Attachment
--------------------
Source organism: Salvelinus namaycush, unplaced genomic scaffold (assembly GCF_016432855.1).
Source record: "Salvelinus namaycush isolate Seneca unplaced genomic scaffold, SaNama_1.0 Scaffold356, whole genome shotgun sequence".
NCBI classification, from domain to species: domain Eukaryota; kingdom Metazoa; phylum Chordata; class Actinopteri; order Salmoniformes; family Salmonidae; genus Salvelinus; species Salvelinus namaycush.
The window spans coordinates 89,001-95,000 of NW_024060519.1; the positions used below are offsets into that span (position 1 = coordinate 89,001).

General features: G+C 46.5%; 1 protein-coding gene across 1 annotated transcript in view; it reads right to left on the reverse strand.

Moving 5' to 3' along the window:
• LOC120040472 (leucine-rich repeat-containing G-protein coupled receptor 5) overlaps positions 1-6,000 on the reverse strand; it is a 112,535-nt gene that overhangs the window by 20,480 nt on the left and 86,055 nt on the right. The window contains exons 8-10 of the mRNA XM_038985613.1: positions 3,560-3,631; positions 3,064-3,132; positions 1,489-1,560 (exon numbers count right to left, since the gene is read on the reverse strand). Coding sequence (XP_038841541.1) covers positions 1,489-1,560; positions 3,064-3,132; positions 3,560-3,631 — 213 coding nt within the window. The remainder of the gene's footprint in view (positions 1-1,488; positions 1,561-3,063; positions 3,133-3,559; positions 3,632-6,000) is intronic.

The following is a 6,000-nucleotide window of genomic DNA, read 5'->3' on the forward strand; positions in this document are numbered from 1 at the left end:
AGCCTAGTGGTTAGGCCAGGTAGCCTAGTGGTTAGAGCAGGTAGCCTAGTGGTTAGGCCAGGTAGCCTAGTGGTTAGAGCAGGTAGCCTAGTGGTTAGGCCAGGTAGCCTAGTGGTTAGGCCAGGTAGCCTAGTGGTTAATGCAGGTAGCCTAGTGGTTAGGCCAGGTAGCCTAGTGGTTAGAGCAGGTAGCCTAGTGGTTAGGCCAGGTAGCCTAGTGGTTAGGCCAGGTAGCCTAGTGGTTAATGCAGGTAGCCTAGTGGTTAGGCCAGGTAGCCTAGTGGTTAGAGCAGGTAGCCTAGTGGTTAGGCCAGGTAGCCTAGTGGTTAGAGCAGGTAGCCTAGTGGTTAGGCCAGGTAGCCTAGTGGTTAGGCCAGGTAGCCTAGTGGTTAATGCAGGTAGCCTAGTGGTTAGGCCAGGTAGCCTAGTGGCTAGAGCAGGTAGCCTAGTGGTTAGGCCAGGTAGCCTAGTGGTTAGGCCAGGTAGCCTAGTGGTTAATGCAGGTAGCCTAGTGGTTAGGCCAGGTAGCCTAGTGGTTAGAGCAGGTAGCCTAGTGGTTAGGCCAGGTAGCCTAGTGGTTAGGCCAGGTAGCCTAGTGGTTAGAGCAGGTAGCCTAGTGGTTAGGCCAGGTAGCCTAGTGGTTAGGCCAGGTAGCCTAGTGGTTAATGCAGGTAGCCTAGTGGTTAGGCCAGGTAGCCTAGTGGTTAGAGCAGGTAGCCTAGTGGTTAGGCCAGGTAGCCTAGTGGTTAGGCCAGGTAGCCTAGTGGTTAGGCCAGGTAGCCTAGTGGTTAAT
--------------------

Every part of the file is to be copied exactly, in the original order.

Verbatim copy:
Source organism: Salvelinus namaycush, unplaced genomic scaffold (assembly GCF_016432855.1).
Source record: "Salvelinus namaycush isolate Seneca unplaced genomic scaffold, SaNama_1.0 Scaffold356, whole genome shotgun sequence".
NCBI classification, from domain to species: domain Eukaryota; kingdom Metazoa; phylum Chordata; class Actinopteri; order Salmoniformes; family Salmonidae; genus Salvelinus; species Salvelinus namaycush.
The window spans coordinates 89,001-95,000 of NW_024060519.1; the positions used below are offsets into that span (position 1 = coordinate 89,001).

General features: G+C 46.5%; 1 protein-coding gene across 1 annotated transcript in view; it reads right to left on the reverse strand.

Moving 5' to 3' along the window:
• LOC120040472 (leucine-rich repeat-containing G-protein coupled receptor 5) overlaps positions 1-6,000 on the reverse strand; it is a 112,535-nt gene that overhangs the window by 20,480 nt on the left and 86,055 nt on the right. The window contains exons 8-10 of the mRNA XM_038985613.1: positions 3,560-3,631; positions 3,064-3,132; positions 1,489-1,560 (exon numbers count right to left, since the gene is read on the reverse strand). Coding sequence (XP_038841541.1) covers positions 1,489-1,560; positions 3,064-3,132; positions 3,560-3,631 — 213 coding nt within the window. The remainder of the gene's footprint in view (positions 1-1,488; positions 1,561-3,063; positions 3,133-3,559; positions 3,632-6,000) is intronic.

The following is a 6,000-nucleotide window of genomic DNA, read 5'->3' on the forward strand; positions in this document are numbered from 1 at the left end:
AGCCTAGTGGTTAGGCCAGGTAGCCTAGTGGTTAGAGCAGGTAGCCTAGTGGTTAGGCCAGGTAGCCTAGTGGTTAGAGCAGGTAGCCTAGTGGTTAGGCCAGGTAGCCTAGTGGTTAGGCCAGGTAGCCTAGTGGTTAATGCAGGTAGCCTAGTGGTTAGGCCAGGTAGCCTAGTGGTTAGAGCAGGTAGCCTAGTGGTTAGGCCAGGTAGCCTAGTGGTTAGGCCAGGTAGCCTAGTGGTTAATGCAGGTAGCCTAGTGGTTAGGCCAGGTAGCCTAGTGGTTAGAGCAGGTAGCCTAGTGGTTAGGCCAGGTAGCCTAGTGGTTAGAGCAGGTAGCCTAGTGGTTAGGCCAGGTAGCCTAGTGGTTAGGCCAGGTAGCCTAGTGGTTAATGCAGGTAGCCTAGTGGTTAGGCCAGGTAGCCTAGTGGCTAGAGCAGGTAGCCTAGTGGTTAGGCCAGGTAGCCTAGTGGTTAGGCCAGGTAGCCTAGTGGTTAATGCAGGTAGCCTAGTGGTTAGGCCAGGTAGCCTAGTGGTTAGAGCAGGTAGCCTAGTGGTTAGGCCAGGTAGCCTAGTGGTTAGGCCAGGTAGCCTAGTGGTTAGAGCAGGTAGCCTAGTGGTTAGGCCAGGTAGCCTAGTGGTTAGGCCAGGTAGCCTAGTGGTTAATGCAGGTAGCCTAGTGGTTAGGCCAGGTAGCCTAGTGGTTAGAGCAGGTAGCCTAGTGGTTAGGCCAGGTAGCCTAGTGGTTAGGCCAGGTAGCCTAGTGGTTAGGCCAGGTAGCCTAGTGGTTAAT